Time and Tide is not nearly as lyrical, sustained, eccentric, or sincerely romantic as it would like to be, although there’s plenty to admire—be it the way that Tsui manages to slide his camera around a restaurant kitchen or the antic bodyguard who freaks out an obnoxious client by driving her to the airport in reverse gear.
Back in a new 35mm print, the vintage Mick Jagger vehicle Performance may be the ultimate pop-star crime film—or perhaps the ultimate pop-star crime. When Donald Cammell and Nicolas Roeg’s X-rated feature had its world premiere during the summer of 1970, delayed at least a year by squeamish Warner Bros., Richard Schickel characterized it in Time as “the most disgusting, the most completely worthless film I have seen since I began reviewing.”
Unlike Time and Tide, to cite another youth-pandering criminal spree, Performance lingers lovingly over its mayhem and boasts a psychedelic surplus of meaning as the androgynous hippie magus Turner (Jagger) casts his voodoo spell on the ultraviolent cockney enforcer Chas (James Fox). The movie is considered by some to be the definitive portrait of late-’60s London, but its most memorable landscapes are mainly flesh. Cammell and Roeg get the show on the road by putting the camera in bed with some mildly kinky naked young people thrashing about—in this case Chas and his compliant bird. This is scarcely the only exercise in rumpled sheets, but first the movie follows swaggering Chas through a day’s worth of brutal shakedowns. A sadist who enjoys his work all too well, Chas winds up getting whipped and beaten and, after dispatching his tormentor, is forced to take it on the lam. Against all logic, the tough guy seeks refuge in the run-down town house where the reclusive Turner, a onetime rock idol, lives in barbaric splendor with his concubines, Pherber (Anita Pallenberg) and Lucy (Michèle Breton).
This happy hippie hideaway is well stocked with period accoutrements and icons, both cinematic and literary. (Jorge Luis Borges comes in for special abuse.) Lolling like pashas beneath their mirrored ceiling, the Turner ménage is only too pleased to mindfuck the macho straight who has wandered into their lair. The movie’s polymorphously perverse premise seems to have been almost immediately travestied by the original stage production of The Rocky Horror Picture Show, but its style has rarely been revisited. New wave with a vengeance, Performance offers a nonstop farrago of strobe cuts, flash-forwards, percussive zooms, rack-focus shots, weird aural cues, and trippy interpolations—even before Chas goes native, blasted into inner space on a dinner of psilocybin mushrooms.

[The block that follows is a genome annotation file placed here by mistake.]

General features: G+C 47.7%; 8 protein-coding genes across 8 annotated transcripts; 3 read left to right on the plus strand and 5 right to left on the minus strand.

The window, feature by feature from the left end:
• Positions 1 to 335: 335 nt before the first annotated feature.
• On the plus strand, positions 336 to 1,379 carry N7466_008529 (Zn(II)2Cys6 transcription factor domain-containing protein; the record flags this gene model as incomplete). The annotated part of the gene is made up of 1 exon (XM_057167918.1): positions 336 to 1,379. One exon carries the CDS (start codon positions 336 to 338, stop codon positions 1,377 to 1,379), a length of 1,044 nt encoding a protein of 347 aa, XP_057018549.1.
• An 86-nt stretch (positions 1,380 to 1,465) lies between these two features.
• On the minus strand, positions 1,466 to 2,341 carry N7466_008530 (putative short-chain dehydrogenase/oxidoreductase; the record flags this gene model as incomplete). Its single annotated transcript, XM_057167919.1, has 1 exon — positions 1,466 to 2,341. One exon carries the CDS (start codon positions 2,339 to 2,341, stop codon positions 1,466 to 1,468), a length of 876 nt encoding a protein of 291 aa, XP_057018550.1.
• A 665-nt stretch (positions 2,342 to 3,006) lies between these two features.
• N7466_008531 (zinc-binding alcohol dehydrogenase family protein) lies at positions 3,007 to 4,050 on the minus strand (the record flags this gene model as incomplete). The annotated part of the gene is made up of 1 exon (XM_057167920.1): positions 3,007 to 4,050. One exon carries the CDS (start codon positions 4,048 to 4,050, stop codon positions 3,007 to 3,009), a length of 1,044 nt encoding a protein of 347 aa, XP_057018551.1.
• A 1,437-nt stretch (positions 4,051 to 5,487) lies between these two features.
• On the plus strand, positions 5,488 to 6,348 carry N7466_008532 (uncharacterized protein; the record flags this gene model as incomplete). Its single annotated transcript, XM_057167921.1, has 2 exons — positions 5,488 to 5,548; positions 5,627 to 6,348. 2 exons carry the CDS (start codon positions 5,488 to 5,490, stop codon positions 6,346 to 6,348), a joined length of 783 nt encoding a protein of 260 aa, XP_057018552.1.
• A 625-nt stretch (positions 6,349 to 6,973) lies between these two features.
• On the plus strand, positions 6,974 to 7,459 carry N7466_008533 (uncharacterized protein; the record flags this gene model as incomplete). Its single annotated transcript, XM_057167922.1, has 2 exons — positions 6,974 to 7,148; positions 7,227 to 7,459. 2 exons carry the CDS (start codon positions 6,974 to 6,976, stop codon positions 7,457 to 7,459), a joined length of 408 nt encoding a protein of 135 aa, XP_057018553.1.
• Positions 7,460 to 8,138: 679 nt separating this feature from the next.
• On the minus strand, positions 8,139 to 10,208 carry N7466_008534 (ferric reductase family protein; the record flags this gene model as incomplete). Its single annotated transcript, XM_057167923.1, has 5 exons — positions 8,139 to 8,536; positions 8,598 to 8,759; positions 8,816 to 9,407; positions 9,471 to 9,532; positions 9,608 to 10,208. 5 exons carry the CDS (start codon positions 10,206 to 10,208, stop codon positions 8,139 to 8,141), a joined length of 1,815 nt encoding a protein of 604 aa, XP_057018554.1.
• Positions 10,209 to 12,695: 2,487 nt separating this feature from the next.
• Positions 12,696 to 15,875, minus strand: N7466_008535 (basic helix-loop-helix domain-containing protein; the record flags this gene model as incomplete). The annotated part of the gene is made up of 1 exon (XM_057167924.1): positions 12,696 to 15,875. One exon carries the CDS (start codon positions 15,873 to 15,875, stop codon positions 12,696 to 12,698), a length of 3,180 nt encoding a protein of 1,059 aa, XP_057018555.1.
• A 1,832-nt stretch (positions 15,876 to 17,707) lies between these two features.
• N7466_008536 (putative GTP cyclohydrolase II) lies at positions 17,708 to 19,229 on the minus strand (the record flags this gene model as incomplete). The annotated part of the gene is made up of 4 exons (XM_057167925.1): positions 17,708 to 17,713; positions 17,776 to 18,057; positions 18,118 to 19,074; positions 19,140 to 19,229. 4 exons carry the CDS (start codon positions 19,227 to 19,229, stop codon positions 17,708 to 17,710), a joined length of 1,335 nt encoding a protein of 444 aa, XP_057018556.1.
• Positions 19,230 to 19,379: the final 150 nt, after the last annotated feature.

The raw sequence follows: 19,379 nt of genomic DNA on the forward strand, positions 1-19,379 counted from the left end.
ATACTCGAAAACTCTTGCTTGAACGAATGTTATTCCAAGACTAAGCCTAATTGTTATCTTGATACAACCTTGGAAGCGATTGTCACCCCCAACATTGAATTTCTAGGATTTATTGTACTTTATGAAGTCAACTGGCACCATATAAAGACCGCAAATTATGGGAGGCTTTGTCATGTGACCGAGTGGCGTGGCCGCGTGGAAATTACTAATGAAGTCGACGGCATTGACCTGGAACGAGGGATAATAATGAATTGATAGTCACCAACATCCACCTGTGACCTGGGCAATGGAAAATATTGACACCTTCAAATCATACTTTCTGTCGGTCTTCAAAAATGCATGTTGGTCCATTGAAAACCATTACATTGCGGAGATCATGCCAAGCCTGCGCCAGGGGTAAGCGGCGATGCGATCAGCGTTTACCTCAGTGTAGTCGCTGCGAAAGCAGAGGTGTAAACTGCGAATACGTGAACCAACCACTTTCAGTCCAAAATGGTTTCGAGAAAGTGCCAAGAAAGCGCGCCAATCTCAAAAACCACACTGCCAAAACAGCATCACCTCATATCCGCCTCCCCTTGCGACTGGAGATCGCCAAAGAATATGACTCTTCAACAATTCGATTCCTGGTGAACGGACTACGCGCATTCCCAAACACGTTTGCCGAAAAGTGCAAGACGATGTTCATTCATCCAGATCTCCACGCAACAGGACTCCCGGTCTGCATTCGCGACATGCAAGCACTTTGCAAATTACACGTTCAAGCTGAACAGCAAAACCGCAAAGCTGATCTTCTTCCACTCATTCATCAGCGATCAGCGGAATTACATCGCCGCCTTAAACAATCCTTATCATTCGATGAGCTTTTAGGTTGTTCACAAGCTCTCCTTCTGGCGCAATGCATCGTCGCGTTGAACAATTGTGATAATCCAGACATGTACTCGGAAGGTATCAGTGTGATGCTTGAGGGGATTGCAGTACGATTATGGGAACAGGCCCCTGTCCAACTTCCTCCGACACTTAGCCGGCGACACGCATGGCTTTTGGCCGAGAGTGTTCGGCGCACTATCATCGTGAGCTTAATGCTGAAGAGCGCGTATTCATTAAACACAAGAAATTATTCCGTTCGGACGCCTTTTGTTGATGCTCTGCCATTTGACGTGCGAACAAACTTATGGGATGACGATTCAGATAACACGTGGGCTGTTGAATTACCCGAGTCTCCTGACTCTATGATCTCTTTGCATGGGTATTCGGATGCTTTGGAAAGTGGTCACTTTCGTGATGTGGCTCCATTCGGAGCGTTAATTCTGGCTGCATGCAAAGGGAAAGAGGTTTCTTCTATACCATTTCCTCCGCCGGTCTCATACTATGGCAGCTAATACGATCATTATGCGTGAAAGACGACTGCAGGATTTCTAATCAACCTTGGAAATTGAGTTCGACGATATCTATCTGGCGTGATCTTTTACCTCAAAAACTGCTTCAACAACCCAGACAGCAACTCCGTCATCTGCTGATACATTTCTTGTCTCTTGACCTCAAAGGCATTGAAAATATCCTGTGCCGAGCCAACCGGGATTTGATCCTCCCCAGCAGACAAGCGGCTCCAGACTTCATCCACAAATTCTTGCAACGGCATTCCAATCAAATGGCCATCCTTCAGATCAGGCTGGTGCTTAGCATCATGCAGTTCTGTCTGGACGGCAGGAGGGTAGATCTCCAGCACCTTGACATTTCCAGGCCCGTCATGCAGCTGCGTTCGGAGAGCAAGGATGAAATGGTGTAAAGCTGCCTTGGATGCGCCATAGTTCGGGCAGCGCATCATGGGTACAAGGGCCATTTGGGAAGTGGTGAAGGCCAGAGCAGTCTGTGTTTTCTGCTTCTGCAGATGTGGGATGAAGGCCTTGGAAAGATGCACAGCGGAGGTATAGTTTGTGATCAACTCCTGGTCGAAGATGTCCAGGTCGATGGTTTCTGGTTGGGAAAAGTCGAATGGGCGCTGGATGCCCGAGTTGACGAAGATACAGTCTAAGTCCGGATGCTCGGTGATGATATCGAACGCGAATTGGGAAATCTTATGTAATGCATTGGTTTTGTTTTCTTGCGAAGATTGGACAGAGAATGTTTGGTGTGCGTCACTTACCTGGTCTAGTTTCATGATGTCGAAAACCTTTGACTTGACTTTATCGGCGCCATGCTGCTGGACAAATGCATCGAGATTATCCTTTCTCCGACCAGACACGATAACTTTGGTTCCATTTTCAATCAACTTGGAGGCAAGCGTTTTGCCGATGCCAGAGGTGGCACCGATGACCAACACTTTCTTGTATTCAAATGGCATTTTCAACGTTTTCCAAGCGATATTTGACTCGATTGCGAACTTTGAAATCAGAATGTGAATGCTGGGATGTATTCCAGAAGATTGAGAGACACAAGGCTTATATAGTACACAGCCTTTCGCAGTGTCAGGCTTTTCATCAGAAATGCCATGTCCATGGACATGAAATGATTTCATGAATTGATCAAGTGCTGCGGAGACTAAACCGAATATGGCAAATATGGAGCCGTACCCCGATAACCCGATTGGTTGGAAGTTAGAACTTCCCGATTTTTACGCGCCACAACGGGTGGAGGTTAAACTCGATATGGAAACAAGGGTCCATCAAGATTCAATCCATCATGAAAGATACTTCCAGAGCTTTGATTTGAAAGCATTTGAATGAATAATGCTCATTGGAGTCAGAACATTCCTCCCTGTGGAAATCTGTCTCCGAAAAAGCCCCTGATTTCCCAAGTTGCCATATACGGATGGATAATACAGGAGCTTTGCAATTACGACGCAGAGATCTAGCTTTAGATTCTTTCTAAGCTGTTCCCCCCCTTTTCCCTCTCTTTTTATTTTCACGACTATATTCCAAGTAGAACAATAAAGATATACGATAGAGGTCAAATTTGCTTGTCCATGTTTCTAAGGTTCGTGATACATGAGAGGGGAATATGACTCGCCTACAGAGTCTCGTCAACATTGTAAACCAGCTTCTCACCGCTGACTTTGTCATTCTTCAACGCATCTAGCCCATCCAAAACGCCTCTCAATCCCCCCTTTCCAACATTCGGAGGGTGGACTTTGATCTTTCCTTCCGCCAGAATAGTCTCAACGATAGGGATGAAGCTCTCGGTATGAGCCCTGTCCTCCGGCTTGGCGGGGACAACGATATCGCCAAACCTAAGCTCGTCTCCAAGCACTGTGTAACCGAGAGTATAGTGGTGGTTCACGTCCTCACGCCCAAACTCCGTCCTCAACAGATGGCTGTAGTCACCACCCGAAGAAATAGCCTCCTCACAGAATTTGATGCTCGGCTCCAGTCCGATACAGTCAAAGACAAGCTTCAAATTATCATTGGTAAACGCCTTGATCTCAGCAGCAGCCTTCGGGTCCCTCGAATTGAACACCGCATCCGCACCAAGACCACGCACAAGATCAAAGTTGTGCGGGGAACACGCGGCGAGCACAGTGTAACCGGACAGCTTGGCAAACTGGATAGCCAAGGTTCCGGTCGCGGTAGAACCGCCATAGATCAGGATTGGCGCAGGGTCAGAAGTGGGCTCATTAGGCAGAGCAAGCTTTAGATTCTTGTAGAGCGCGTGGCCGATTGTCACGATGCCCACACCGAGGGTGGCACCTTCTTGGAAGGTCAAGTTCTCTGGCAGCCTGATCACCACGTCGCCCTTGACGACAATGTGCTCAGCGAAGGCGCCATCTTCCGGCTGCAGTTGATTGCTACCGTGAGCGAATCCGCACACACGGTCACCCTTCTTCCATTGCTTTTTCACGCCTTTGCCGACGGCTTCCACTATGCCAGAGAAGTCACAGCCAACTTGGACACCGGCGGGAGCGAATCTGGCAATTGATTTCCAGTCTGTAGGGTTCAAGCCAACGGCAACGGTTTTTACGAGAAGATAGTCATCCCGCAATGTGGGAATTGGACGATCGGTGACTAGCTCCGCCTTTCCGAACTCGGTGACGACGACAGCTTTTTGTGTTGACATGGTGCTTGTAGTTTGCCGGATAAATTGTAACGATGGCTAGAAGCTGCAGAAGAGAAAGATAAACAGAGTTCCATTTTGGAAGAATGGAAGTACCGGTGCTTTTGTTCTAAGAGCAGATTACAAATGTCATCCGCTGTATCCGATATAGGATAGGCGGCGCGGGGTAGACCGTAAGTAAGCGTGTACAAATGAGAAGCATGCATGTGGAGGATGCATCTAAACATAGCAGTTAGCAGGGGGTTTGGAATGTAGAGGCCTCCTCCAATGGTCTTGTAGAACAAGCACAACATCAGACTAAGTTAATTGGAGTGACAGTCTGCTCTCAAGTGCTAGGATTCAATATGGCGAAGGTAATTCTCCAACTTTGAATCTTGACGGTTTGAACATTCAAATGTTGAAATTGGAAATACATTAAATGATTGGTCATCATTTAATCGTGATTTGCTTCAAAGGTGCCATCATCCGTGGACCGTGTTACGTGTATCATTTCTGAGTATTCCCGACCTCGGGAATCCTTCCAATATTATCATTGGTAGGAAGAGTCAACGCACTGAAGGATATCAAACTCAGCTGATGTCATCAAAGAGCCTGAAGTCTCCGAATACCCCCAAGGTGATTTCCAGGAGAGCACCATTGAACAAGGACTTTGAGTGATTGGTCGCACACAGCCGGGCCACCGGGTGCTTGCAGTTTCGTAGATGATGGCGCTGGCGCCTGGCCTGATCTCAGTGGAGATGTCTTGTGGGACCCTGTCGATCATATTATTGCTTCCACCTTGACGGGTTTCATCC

The movie is a facile enough pastiche of underground pyrotechnics and Euro-art pretensions, but far more evocative now is the fast, offhand repartee between the principals. (According to production accounts, the movie had strong aspects of psychodrama, with various participants playing versions of themselves.) Frequently naked, even as she keeps changing her outfit, the then 24-year-old Pallenberg is a stunning creature. Her sexual insolence and petulantly garbled line readings give a mocking edge, seldom encountered outside the Warhol factory, to her erotic scenes with Fox (who evidently had a Christian conversion as a result of the movie). Supremely self-conscious, Jagger makes do with a diffident, hooded stare. He’s less sacred monster than youthcult sage and, like the Wizard of Oz, seems overly dependent on reputation and technology for his effects. When Chas is first ushered into Turner’s presence, he’s assaulted by a blast of the Last Poets.
Seen today, it seems remarkable that Performance could have inspired so much acrimony—particularly as it appeared only weeks after the truly horrific Hollywood sacrilege that was Myra Breckinridge. Legend has it that the wife of one Warner executive became violently ill during a sneak preview, and John Simon (who reported on this “most loathsome film of all” in The New York Times) reported that the Manhattan theater where Performance held sway reeked of vomit. This tribute notwithstanding, Performance seems more like eye candy than castor oil in the brave new world of Freddy Got Fingered.
This article from the Village Voice Archive was posted on May 8, 2001